The Hawaii State Ethics Commission announced Thursday that it has reached a $25,000 settlement agreement with Office of Hawaiian Affairs Trustee Peter Apo, who admitted to using the state agency’s connections and resources to benefit his consulting firm, The Peter Apo Company.

The $25,000 fine is one of the largest in ethics commission history. Apo was elected to the OHA board in 2010 and re-elected in 2014.

Apo was also at the center of sexual harassment allegations that resulted in OHA paying $50,000 to a former employee. A lawsuit was filed to force Apo to pay for the settlement out of his own pocket, but was later dismissed.

OHA Trustee Peter Apo said his violations of the ethics code were “inadvertent.” Anthony Quintano/Civil Beat

“The commission did take this matter very seriously and the settlement agreement reflects that,” said Dan Gluck, executive director of the ethics commission. “It’s one of the largest penalties the commission has ever collected.”

Apo declined a Civil Beat request for an interview. But in a written statement issued through his public relations spokeswoman Kitty Lagareta, Apo said that any ethical violations that occurred were inadvertent.

He also threw barbs at his political rivals, who he says have been attacking him for years.

“I never intended to violate the ethics code and I accept responsibility for my errors,” Apo said. “I apologize to OHA beneficiaries and employees, and to my fellow OHA trustees, as well as to the Ethics Commission.”

According to the settlement document, Apo admitted to using OHA time and resources to conduct personal business for The Peter Apo Company on “innumerable occasions.”

Apo’s company is described in the settlement as a “limited liability company that provides services in business consulting, music, and journalism.” It also provides cultural consulting to businesses over Native Hawaiian culture and traditions.

“I never intended to violate the ethics code and I accept responsibility for my errors.” — Peter Apo

Several of the allegations involve Apo’s work as a paid columnist for Honolulu Civil Beat, where he wrote about Native Hawaiian issues.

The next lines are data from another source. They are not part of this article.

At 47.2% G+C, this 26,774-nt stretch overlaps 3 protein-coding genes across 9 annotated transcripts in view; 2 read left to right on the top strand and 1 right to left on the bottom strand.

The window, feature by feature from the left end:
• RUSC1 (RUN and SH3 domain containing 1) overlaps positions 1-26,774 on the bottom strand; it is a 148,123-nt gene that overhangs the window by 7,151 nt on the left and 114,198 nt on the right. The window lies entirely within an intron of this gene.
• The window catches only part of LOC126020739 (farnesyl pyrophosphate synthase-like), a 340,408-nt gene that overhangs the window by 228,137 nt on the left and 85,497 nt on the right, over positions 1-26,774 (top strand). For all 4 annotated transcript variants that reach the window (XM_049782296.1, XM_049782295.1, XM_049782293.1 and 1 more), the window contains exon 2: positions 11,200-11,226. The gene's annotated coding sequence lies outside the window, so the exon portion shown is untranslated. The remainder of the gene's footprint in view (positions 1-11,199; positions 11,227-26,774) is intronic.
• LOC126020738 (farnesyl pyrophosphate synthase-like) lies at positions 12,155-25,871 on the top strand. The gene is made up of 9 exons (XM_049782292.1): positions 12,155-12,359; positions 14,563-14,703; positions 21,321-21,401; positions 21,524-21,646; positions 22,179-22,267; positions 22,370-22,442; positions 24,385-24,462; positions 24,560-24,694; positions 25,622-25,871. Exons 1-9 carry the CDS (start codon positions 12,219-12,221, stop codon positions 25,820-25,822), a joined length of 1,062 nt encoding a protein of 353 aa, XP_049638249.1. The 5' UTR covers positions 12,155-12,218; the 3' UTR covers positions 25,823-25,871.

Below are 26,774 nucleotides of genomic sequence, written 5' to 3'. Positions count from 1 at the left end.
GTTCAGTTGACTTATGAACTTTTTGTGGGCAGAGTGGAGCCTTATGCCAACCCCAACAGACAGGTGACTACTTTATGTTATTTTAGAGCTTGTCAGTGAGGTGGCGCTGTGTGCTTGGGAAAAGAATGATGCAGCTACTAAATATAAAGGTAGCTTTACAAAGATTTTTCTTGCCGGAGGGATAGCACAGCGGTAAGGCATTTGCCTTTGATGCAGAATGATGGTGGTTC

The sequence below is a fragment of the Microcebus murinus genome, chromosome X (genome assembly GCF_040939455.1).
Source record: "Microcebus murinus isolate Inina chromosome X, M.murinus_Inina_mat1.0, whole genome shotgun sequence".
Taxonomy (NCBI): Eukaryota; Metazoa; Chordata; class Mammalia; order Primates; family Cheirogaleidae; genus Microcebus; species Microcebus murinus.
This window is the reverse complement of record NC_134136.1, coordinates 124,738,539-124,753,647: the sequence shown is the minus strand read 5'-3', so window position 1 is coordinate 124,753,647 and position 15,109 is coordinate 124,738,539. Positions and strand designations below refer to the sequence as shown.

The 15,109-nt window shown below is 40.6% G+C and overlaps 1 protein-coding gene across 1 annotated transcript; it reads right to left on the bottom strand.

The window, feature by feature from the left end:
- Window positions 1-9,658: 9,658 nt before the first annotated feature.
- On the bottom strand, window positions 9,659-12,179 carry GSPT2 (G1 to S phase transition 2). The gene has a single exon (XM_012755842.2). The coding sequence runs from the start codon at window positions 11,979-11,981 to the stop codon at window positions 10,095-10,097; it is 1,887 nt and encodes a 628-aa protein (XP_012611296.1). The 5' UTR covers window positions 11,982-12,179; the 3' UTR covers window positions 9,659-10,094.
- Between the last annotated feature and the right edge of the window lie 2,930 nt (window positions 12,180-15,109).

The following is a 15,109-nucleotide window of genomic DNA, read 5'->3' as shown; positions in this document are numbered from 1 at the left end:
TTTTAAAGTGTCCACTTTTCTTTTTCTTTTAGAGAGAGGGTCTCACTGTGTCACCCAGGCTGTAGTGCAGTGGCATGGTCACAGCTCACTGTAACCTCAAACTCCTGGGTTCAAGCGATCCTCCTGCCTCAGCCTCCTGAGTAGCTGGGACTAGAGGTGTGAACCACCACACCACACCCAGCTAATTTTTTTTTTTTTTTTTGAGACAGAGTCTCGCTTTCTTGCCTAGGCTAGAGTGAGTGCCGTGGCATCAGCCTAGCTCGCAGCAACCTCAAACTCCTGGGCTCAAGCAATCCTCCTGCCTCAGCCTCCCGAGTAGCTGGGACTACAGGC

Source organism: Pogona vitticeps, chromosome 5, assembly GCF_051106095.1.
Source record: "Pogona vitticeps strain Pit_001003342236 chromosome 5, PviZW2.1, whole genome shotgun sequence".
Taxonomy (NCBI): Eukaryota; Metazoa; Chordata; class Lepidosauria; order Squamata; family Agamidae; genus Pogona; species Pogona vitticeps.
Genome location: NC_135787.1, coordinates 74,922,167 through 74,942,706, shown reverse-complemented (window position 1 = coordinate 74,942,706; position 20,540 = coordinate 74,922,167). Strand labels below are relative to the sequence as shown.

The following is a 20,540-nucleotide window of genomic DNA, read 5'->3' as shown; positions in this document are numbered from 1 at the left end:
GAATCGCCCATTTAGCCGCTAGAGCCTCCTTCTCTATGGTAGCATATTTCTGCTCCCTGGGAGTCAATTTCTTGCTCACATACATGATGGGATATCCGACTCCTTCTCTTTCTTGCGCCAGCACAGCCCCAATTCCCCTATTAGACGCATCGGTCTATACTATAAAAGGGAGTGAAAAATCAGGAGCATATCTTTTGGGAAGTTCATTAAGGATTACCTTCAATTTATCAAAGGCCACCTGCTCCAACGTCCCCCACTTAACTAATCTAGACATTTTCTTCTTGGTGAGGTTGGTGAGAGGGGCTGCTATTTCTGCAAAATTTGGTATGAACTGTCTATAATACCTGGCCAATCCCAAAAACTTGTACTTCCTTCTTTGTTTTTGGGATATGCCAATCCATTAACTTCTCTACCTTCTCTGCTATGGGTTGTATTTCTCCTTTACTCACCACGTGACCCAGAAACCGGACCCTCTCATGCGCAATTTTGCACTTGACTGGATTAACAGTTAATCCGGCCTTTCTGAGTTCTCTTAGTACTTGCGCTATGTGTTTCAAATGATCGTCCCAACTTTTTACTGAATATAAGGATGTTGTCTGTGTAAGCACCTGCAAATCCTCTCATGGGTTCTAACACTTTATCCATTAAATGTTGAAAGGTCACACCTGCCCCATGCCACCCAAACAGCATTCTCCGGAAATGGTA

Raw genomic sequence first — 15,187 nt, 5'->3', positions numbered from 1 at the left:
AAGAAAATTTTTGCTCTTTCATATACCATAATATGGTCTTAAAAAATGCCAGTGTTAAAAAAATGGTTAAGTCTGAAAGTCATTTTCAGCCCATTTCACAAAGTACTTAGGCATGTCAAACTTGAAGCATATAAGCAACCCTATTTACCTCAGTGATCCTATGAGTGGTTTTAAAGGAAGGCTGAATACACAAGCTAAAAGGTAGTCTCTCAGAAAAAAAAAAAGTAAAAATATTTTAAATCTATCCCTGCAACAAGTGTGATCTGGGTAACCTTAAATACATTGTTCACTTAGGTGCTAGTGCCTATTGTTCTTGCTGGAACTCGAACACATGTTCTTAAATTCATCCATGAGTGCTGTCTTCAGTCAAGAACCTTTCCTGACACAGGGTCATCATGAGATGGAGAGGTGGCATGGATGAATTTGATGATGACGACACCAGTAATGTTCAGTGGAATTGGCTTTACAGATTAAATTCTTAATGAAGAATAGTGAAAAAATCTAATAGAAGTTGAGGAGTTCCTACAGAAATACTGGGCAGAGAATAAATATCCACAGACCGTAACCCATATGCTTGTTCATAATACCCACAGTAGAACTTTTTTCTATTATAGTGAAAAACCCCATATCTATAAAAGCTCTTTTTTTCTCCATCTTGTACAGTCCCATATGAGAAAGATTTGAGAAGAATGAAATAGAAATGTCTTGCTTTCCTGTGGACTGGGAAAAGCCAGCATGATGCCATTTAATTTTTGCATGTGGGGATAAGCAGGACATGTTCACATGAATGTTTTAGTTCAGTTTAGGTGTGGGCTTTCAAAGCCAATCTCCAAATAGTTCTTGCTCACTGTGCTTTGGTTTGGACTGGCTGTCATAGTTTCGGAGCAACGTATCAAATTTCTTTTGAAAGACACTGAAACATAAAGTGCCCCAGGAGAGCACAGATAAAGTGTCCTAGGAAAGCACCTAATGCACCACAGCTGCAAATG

The settlement states that Apo often had OHA staffers conduct research for his columns while they supposed to be working for OHA. They also set up meetings with clientele of Apo’s company.

In his response, Apo said that he learned during ethics commission investigation that when he asked a member of his OHA staff to help him with his private business — a service he paid her for through his private company — that he violated the ethics code.

“I also learned that when I asked a member of my OHA staff to do research for articles about OHA issues for the OHA newspaper, it was fine,” Apo said. “However, when Civil Beat published the same article, the Commission believed I used state resources for my private business.”

Apo is no longer a columnist for Civil Beat.

The ethics commission’s investigation also explored Apo’s involvement in the proposed Thirty Meter Telescope and whether he violated the state’s fair treatment and conflict of interest laws by using his position as an OHA trustee to steer business to his own company.

According to the commission, Apo provided consulting services to DTL Hawaii, a planning firm that is closely affiliated with WCIT Architects, from Jan. 1, 2014, to June 1, 2016.

Both DTL and WCIT were part of a collaborative that was awarded a $2.9 million contract by OHA in 2015 to come up with a master plan for its oceanfront Kakaako property.

The commission found that while representatives of DTL and WCIT often gave presentations to the OHA Board of Trustees on its Kakaako contract, no evidence was found in the meeting minutes that Apo ever publicly disclosed his business relationship with DTL.

Of particular to concern to the commission was an April 30, 2015, trustee meeting in which they were going to discuss the agency’s position on the Thirty Meter Telescope project.

According to the commission, Trustee Hulu Lindsey made a motion to rescind OHA’s support for building the TMT atop Mauna Kea. Apo, however, moved to amend the motion to state that the trustees would rescind its support of the project, but not its support of choosing Mauna Kea as its site.

The motion passed and the commission found that Apo further recommended cultural training for the TMT Observatory Organization. A few weeks later, the commission found that Apo, on behalf of The Peter Apo Company, DTL and WCIT, emailed Henry Yang, who is the chair of the TMT Observatory Organization, to offer Native Hawaiian cultural training.

“The Commission believed that these actions likely violated both the Fair Treatment Law and the Conflicts of Interests Law,” the settlement states.

Apo described his solicitation of cultural training business from the TMT organization as a “potential ethics violation.”

“The Commission did not find that I obtained OHA business for DTL, a company I did consulting work with, however, the report noted that I had made comments about the Kaka’ako Makai in meetings where no votes were taken,” Apo said.

“When I learned through the course of the investigation that these actions on my part were violations of the ethics code, despite being inadvertent, I chose not to contest them,” he added. “I voluntarily and personally paid an administrative penalty of $25,000.”

Read the Hawaii State Ethics Commission settlement agreement here:


Read Apo’s full response here:

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